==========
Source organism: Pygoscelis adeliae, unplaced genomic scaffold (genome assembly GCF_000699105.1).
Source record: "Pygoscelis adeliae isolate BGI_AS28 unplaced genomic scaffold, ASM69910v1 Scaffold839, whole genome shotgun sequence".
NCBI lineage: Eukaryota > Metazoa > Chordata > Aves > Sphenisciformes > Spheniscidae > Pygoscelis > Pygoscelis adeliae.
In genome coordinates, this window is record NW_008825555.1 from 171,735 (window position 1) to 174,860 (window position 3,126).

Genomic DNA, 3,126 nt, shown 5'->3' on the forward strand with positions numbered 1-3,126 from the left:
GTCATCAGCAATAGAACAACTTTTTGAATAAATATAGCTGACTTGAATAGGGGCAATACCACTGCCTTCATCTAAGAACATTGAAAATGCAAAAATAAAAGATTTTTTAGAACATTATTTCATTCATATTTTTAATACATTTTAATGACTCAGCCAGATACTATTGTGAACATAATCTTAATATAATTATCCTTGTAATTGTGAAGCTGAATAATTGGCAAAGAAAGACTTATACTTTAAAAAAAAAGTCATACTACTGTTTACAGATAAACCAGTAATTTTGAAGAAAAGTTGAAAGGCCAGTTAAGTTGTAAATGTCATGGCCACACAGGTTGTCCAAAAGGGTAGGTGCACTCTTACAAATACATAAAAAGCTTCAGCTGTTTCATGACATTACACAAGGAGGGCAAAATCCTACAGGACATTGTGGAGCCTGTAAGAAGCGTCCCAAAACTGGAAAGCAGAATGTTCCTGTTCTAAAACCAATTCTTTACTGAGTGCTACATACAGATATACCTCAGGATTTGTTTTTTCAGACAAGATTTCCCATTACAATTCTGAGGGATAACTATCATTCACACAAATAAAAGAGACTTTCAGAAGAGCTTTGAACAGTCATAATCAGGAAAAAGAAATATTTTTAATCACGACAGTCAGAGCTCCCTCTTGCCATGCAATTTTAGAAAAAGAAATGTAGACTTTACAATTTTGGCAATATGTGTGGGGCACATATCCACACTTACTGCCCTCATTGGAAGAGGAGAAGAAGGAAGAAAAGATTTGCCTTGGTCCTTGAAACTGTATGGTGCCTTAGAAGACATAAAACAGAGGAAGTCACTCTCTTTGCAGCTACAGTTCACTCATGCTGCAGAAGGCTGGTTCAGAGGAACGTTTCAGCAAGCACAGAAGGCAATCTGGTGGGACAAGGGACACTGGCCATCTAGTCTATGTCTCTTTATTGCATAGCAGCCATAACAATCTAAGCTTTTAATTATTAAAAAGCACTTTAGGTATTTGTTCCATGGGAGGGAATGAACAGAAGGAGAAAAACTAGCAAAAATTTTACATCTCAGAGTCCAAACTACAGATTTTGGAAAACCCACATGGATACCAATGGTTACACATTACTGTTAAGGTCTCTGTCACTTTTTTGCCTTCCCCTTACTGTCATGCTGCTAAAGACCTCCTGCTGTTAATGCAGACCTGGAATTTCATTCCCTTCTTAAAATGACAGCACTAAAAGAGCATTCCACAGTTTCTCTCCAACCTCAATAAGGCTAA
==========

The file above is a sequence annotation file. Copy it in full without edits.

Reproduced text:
Source organism: Pygoscelis adeliae, unplaced genomic scaffold (genome assembly GCF_000699105.1).
Source record: "Pygoscelis adeliae isolate BGI_AS28 unplaced genomic scaffold, ASM69910v1 Scaffold839, whole genome shotgun sequence".
NCBI lineage: Eukaryota > Metazoa > Chordata > Aves > Sphenisciformes > Spheniscidae > Pygoscelis > Pygoscelis adeliae.
In genome coordinates, this window is record NW_008825555.1 from 171,735 (window position 1) to 174,860 (window position 3,126).

Genomic DNA, 3,126 nt, shown 5'->3' on the forward strand with positions numbered 1-3,126 from the left:
GTCATCAGCAATAGAACAACTTTTTGAATAAATATAGCTGACTTGAATAGGGGCAATACCACTGCCTTCATCTAAGAACATTGAAAATGCAAAAATAAAAGATTTTTTAGAACATTATTTCATTCATATTTTTAATACATTTTAATGACTCAGCCAGATACTATTGTGAACATAATCTTAATATAATTATCCTTGTAATTGTGAAGCTGAATAATTGGCAAAGAAAGACTTATACTTTAAAAAAAAAGTCATACTACTGTTTACAGATAAACCAGTAATTTTGAAGAAAAGTTGAAAGGCCAGTTAAGTTGTAAATGTCATGGCCACACAGGTTGTCCAAAAGGGTAGGTGCACTCTTACAAATACATAAAAAGCTTCAGCTGTTTCATGACATTACACAAGGAGGGCAAAATCCTACAGGACATTGTGGAGCCTGTAAGAAGCGTCCCAAAACTGGAAAGCAGAATGTTCCTGTTCTAAAACCAATTCTTTACTGAGTGCTACATACAGATATACCTCAGGATTTGTTTTTTCAGACAAGATTTCCCATTACAATTCTGAGGGATAACTATCATTCACACAAATAAAAGAGACTTTCAGAAGAGCTTTGAACAGTCATAATCAGGAAAAAGAAATATTTTTAATCACGACAGTCAGAGCTCCCTCTTGCCATGCAATTTTAGAAAAAGAAATGTAGACTTTACAATTTTGGCAATATGTGTGGGGCACATATCCACACTTACTGCCCTCATTGGAAGAGGAGAAGAAGGAAGAAAAGATTTGCCTTGGTCCTTGAAACTGTATGGTGCCTTAGAAGACATAAAACAGAGGAAGTCACTCTCTTTGCAGCTACAGTTCACTCATGCTGCAGAAGGCTGGTTCAGAGGAACGTTTCAGCAAGCACAGAAGGCAATCTGGTGGGACAAGGGACACTGGCCATCTAGTCTATGTCTCTTTATTGCATAGCAGCCATAACAATCTAAGCTTTTAATTATTAAAAAGCACTTTAGGTATTTGTTCCATGGGAGGGAATGAACAGAAGGAGAAAAACTAGCAAAAATTTTACATCTCAGAGTCCAAACTACAGATTTTGGAAAACCCACATGGATACCAATGGTTACACATTACTGTTAAGGTCTCTGTCACTTTTTTGCCTTCCCCTTACTGTCATGCTGCTAAAGACCTCCTGCTGTTAATGCAGACCTGGAATTTCATTCCCTTCTTAAAATGACAGCACTAAAAGAGCATTCCACAGTTTCTCTCCAACCTCAATAAGGCTAA